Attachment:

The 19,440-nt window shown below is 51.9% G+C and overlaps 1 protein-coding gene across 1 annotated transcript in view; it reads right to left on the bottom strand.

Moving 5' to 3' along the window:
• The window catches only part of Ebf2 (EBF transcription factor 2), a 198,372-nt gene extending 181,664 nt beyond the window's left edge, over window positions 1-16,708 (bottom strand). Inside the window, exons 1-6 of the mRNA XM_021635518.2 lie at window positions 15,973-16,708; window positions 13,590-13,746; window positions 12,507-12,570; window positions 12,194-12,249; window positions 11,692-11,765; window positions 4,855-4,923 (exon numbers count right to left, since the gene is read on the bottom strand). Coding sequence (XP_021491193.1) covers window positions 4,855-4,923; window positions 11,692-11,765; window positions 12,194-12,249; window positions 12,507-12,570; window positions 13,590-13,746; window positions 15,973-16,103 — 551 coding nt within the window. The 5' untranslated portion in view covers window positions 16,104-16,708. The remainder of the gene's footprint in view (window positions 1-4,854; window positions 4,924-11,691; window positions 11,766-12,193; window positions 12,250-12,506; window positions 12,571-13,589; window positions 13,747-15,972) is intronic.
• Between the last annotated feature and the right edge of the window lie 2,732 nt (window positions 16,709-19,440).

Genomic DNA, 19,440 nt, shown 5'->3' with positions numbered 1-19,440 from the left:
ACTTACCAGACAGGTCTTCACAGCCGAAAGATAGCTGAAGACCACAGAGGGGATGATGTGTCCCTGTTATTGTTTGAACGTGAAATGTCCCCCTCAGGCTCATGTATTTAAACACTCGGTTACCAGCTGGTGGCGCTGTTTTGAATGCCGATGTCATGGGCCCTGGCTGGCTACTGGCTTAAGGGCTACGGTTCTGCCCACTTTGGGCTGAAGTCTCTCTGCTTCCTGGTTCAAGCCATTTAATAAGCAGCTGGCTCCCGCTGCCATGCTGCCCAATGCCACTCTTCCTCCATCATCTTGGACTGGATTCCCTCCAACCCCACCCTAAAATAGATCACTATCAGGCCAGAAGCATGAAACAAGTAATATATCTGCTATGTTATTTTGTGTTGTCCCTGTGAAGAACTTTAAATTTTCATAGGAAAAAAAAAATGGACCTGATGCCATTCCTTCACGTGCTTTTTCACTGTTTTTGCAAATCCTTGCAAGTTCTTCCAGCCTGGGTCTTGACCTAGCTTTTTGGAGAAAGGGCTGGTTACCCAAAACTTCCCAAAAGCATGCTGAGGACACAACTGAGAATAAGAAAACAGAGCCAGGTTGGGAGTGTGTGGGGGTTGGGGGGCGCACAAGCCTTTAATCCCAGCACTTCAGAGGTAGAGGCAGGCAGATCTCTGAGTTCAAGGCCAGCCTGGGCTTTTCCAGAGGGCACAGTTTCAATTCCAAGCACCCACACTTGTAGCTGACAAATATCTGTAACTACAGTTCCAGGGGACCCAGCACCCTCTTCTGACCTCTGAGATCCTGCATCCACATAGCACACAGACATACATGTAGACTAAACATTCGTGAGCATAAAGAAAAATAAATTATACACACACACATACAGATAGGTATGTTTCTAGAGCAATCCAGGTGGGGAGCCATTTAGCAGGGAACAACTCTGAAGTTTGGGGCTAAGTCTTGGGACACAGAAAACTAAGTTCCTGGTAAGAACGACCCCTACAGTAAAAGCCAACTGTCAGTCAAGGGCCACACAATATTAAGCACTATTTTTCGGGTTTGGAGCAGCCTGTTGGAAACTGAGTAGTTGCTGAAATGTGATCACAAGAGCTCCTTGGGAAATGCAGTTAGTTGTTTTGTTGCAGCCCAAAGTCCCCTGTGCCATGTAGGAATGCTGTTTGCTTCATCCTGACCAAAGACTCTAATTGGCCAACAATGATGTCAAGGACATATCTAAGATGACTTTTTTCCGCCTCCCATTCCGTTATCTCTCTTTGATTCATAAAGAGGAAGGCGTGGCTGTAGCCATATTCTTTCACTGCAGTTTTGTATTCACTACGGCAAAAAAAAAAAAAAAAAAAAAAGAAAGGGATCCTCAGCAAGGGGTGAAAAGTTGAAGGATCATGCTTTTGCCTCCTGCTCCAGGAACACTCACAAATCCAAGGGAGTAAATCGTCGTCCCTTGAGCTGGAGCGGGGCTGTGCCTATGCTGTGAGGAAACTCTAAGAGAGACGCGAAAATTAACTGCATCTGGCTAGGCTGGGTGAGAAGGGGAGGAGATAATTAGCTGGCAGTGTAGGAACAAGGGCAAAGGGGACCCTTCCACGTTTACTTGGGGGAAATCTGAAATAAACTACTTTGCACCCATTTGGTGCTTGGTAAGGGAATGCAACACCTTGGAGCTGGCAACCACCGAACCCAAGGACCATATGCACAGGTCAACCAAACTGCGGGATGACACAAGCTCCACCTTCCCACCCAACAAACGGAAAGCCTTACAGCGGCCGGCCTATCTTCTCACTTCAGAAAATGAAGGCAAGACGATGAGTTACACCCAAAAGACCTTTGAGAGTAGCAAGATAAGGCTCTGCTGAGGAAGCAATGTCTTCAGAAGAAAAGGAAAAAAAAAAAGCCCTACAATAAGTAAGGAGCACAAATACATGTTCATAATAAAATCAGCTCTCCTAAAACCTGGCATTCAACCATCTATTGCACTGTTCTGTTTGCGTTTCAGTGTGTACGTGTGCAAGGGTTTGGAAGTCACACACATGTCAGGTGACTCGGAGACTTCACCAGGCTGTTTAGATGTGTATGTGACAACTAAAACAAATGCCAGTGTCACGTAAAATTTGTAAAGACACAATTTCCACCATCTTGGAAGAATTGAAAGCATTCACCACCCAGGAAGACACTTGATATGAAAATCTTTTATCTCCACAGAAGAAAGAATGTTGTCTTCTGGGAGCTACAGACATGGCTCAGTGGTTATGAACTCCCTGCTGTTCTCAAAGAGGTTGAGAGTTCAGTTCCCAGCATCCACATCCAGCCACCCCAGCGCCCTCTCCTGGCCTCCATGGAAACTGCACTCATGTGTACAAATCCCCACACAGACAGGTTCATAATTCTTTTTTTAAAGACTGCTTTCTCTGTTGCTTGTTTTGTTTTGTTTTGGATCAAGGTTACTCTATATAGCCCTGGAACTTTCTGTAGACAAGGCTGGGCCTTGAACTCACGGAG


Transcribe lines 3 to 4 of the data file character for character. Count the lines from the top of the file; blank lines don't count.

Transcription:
• The window catches only part of Ebf2 (EBF transcription factor 2), a 198,372-nt gene extending 181,664 nt beyond the window's left edge, over window positions 1-16,708 (bottom strand). Inside the window, exons 1-6 of the mRNA XM_021635518.2 lie at window positions 15,973-16,708; window positions 13,590-13,746; window positions 12,507-12,570; window positions 12,194-12,249; window positions 11,692-11,765; window positions 4,855-4,923 (exon numbers count right to left, since the gene is read on the bottom strand). Coding sequence (XP_021491193.1) covers window positions 4,855-4,923; window positions 11,692-11,765; window positions 12,194-12,249; window positions 12,507-12,570; window positions 13,590-13,746; window positions 15,973-16,103 — 551 coding nt within the window. The 5' untranslated portion in view covers window positions 16,104-16,708. The remainder of the gene's footprint in view (window positions 1-4,854; window positions 4,924-11,691; window positions 11,766-12,193; window positions 12,250-12,506; window positions 12,571-13,589; window positions 13,747-15,972) is intronic.
• Between the last annotated feature and the right edge of the window lie 2,732 nt (window positions 16,709-19,440).